Taken For A Murderer

That they were arrested on suspicion of being the Whitechapel murderer, appears to have been a tale that several visitors to London liked to tell the folks back home when they returned from a visit to London around the time of the Jack the Ripper crimes.

One person who claimed that this had happened to him was Boston lawyer John N. Wakefield, a man who enjoyed taking vacations that were, to say the least, a little on the unusual side!

A sketch of Lawyer Wakefield.
Lawyer Wakefield In His Usual Attire.


Whether Wakefield ever was arrested on suspicion of having been the perpetrator of the East End murders is now almost impossible to ascertain.

It was certainly the case that several Americans were reported as having been taken in for questioning by the London police; and, it must be said his story does have the ring of truth about it, up to the point, that is, when he made the claim that, on his release, the police were so eager to make amends that they held a banquet for him!

But, then again, perhaps that is just the cynic in me coming to the fore.

Nonetheless, the story that he told a representative of The Boston Globe, and which was published on Sunday, November 1st, 1891, was an intriguing one:-


Woman Pointed a Pistol at Lawyer Wakefield.
In London He Was Arrested as Jack the Ripper.
Original Vacations Got Boston Attorney in Trouble.

However persons may differ as to the methods of passing a summer vacation, credit must be given John N. Wakefield, one of Boston’s well-known lawyers, for passing a vacation of striking originality.

“I believe in roughing it,” said Mr. Wakefield to a Globe man.

One of the accompanying pictures will illustrate better than words what Mr. Wakefield means by “roughing it.”

In other words, it is a picture of him as he was last summer when arrested as the escaped murderer, McArthur.

Wakefield dressed in his old clothes.
Dressed In His Old Clothes.


“I usually pass a month or so on an island in Smith’s pond, an outlet of Lake Lake Winnipesaukee, free of care, personally and otherwise,” continued Lawyer Wakefield.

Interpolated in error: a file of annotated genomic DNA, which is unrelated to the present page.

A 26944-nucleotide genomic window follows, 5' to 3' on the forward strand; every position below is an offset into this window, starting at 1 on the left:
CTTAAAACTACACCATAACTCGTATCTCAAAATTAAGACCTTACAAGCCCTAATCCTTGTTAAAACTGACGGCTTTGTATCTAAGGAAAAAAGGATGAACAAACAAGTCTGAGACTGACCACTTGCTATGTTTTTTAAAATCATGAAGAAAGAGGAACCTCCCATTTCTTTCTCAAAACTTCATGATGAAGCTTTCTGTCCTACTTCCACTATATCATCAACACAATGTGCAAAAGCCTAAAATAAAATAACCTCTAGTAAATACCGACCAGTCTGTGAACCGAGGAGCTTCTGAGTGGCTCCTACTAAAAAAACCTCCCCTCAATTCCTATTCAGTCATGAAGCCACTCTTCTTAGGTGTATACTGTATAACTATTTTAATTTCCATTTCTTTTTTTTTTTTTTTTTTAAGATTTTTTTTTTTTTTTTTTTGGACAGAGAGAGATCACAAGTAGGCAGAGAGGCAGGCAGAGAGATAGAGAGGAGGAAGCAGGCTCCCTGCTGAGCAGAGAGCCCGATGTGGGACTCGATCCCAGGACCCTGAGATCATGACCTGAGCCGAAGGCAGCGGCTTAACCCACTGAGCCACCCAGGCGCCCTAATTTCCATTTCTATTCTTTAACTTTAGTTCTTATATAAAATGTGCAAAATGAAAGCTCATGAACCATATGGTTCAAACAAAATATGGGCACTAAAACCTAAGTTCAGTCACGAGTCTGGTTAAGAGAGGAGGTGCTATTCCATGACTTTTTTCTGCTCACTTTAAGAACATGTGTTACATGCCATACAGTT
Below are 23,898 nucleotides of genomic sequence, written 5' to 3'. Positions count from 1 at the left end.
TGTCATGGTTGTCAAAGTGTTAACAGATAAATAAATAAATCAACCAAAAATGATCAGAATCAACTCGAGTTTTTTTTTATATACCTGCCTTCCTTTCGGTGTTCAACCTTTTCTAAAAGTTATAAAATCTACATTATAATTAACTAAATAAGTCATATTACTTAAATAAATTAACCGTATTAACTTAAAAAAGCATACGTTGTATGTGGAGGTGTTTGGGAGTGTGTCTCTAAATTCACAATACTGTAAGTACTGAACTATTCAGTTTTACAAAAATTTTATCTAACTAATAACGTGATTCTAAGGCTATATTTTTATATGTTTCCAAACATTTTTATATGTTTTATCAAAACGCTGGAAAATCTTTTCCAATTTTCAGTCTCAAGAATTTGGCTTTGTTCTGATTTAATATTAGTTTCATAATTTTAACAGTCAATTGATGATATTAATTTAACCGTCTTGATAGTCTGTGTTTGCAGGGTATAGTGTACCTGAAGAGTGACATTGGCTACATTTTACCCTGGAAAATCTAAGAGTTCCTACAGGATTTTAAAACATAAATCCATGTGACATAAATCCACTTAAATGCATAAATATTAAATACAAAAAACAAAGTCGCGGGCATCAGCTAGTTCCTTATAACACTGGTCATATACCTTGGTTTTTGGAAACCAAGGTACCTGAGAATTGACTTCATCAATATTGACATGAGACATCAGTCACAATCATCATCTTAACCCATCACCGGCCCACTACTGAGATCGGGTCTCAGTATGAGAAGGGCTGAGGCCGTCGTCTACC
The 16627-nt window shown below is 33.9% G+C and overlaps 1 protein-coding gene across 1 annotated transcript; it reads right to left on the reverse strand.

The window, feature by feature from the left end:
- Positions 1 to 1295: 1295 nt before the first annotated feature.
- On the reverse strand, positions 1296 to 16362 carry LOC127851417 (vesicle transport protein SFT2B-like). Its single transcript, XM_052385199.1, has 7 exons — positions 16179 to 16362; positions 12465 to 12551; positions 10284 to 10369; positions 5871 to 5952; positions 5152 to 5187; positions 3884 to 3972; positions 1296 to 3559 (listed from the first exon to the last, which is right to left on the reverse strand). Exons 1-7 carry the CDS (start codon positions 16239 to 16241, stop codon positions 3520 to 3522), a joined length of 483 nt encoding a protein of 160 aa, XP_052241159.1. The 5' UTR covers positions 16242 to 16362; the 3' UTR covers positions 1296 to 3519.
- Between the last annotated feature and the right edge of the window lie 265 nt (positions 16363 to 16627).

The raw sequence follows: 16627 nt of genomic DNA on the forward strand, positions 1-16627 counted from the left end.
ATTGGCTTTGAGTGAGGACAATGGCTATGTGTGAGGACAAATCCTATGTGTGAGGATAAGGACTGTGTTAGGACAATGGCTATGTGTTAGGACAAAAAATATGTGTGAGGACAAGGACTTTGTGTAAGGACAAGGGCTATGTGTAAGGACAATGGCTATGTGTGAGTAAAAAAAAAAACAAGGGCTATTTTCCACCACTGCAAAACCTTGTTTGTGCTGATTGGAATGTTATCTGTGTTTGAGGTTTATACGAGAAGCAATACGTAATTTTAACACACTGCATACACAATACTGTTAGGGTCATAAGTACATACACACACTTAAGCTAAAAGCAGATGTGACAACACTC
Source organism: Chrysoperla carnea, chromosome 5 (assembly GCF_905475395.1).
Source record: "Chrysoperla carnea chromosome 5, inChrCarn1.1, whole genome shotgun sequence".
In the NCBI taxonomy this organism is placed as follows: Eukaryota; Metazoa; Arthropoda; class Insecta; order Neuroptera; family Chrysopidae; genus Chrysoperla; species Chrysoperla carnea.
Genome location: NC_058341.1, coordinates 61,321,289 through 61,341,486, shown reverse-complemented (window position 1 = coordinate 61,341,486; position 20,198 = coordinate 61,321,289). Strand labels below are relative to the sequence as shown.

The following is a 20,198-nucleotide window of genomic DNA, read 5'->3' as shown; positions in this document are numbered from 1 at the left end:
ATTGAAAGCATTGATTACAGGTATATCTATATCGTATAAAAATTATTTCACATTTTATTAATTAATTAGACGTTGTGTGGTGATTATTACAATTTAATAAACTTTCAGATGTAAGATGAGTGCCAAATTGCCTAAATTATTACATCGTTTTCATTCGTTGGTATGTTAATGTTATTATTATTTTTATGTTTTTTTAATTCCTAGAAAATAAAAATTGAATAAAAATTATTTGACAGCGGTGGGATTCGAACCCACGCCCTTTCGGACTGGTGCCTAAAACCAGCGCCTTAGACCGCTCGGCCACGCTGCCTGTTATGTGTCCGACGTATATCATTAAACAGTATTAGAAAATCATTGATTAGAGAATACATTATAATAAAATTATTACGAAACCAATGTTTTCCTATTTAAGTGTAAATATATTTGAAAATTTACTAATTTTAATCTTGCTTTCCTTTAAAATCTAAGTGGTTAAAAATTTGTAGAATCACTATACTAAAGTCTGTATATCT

“I wear a rough-and-ready costume, such as you see in this picture, and that worldly cares may also be forgotten as far as possible, take every precaution to be isolated from business and civilization generally.

The only parts of my anatomy that I wash are my hands, and then only before meals. The shirt I wear is a stranger to buttons, and, for three years, just as strange to soap and water. In a word, that shirt is washed but once in every four years, its next ablution being fixed to take place at the close of my next vacation.”


“A day or so after McArthur escaped last summer, and of course I knew nothing of it, as I don’t even allow newspapers to come to me, I took a row of five or six miles up the lake.

A thunder, shower coming on suddenly, I was obliged to pull in to the shore, a matter which I was not long in putting into execution.

I landed in a very woody piece of land, and, feeling the lonesomeness of the situation, I pushed forward in a quest of some human habitation. I had not gone far before I struck an
old, well-worn shanty, but, as it proved to be tenantless my halt was brief.

A short distance farther on I came unexpectedly upon a farm house and, forgetting my uninviting appearance, asked for food and shelter.

The young woman who came to the door coolly but determinedly received me at the point of an old army revolver with the salutation:- “You are McArthur, I guess.”

Of course, I knew nothing of the murderer’s escape, and, in fact, failed to note the full import of her remarks until Sheriff Hobbs of Wolfboro quietly dropped in upon the scene.

The sheriff I had met before, a circumstance which, in connection with some credential papers I had upon my person, resulted in sparing me the ignominy of being carried prison.”


“Speaking of arrests” added Mr. Wakefield as he lit a fresh cigar, “reminds me, of two years ago, when I was arrested in London as Jack the Ripper. I was doing the continent at the time, and I had just reached London on the night of one of those foul murders.

I read of it in the newspapers, and, having a desire to visit Whitechapel, arranged my plans accordingly.

I knew that to visit such a place at night in my ordinary garb was to invite robbery, possibly even murder, so I procured an old suit of clothes from one of the lumpers about the Inns of Court.


Attiring myself in this costume I wended my way to the district, and, without more ado, I proceeded to look over the place.

After a while, I noticed that my every movement was watched with suspicion; in fact, I later discovered that a policeman had been upon my track from the moment I struck the Whitechapel line until I had been arrested.

Well, just as I had about concluded to go back to the hotel, I was put under arrest, and I was escorted with more force than pomp to the Leman Street police station.

I displayed a number of letters and credentials from friends in Boston, and, after a time, I managed to convince the police authorities that they had made a mistake.

To prove their sincerity, also to win my forgiveness of the detention, all hands participated in a banquet immediately after my release from custody as Jack the Ripper.”